September 2015
Volume 15, Issue 12
Free
Vision Sciences Society Annual Meeting Abstract  |   September 2015
Visual selectivity and top-down modulation of neurons in monkey V2 during free viewing
Author Affiliations
  • Li Zhang
    Krieger Mind/Brain Institute, Johns Hopkins University
  • Rudiger von der Heydt
    Department of Neuroscience, Johns Hopkins University School of Medicine Krieger Mind/Brain Institute, Johns Hopkins University
Journal of Vision September 2015, Vol.15, 1245. doi:10.1167/15.12.1245
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      Li Zhang, Rudiger von der Heydt; Visual selectivity and top-down modulation of neurons in monkey V2 during free viewing. Journal of Vision 2015;15(12):1245. doi: 10.1167/15.12.1245.

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      © ARVO (1962-2015); The Authors (2016-present)

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Abstract

Neurons in early visual cortex are selective for local visual features but their responses can also be influenced by factors like border ownership and selective attention. Most of what we know about the function of these neurons is based on neurophysiological studies in monkeys that hold their direction of gaze fixed while isolated visual stimuli are presented (controlled viewing). However, during natural behavior, primates visually explore cluttered environments by changing gaze direction several times each second (free viewing). How does the visual cortex work under these conditions? We explored neuronal responses using a foraging task in which the monkey chooses where to look and when. Geometrical figures were displayed and the monkey was rewarded for fixating the center of a figure for at least 200ms. In each trial an array of 10 figures (5 squares and 5 triangles) was presented, one of which was randomly associated with reward, and a cue informed the monkey whether it was a square or a triangle. The monkey sequentially fixated the cued shapes (and sometimes also the other shapes) in search for reward. Single neurons were recorded from area V2. After mapping the receptive field of a cell, the figure array was constructed so that fixating the center of a figure would, in most cases, bring an edge of another figure into the receptive field. We show that neural feature selectivity, border ownership coding and attentional modulation can be measured reliably with this method despite the fast pace of fixations (mean time between saccades about 350ms). Some neurons showed enhancement when the figure at the receptive field was the target of the next saccade, but only when that figure was on the preferred border-ownership side of the neuron, indicating a link between saccade planning and mechanisms of contour grouping.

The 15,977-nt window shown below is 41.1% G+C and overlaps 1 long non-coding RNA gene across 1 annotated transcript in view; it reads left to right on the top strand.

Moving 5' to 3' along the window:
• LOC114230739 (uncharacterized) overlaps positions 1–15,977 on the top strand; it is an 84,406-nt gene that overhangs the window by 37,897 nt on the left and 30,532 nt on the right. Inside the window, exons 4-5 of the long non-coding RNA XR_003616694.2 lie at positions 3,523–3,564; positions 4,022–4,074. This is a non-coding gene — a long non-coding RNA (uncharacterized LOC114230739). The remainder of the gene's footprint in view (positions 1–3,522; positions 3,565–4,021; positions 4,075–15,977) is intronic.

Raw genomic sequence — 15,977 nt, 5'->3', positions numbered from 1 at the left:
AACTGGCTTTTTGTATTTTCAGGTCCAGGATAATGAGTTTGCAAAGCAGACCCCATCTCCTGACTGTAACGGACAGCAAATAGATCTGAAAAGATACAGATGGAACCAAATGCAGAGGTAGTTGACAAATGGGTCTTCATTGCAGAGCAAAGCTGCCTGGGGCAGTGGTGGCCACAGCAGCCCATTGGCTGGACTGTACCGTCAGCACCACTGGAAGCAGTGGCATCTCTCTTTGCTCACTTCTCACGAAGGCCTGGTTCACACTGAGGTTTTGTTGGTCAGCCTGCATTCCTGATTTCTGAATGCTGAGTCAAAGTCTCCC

Meeting abstract presented at VSS 2015

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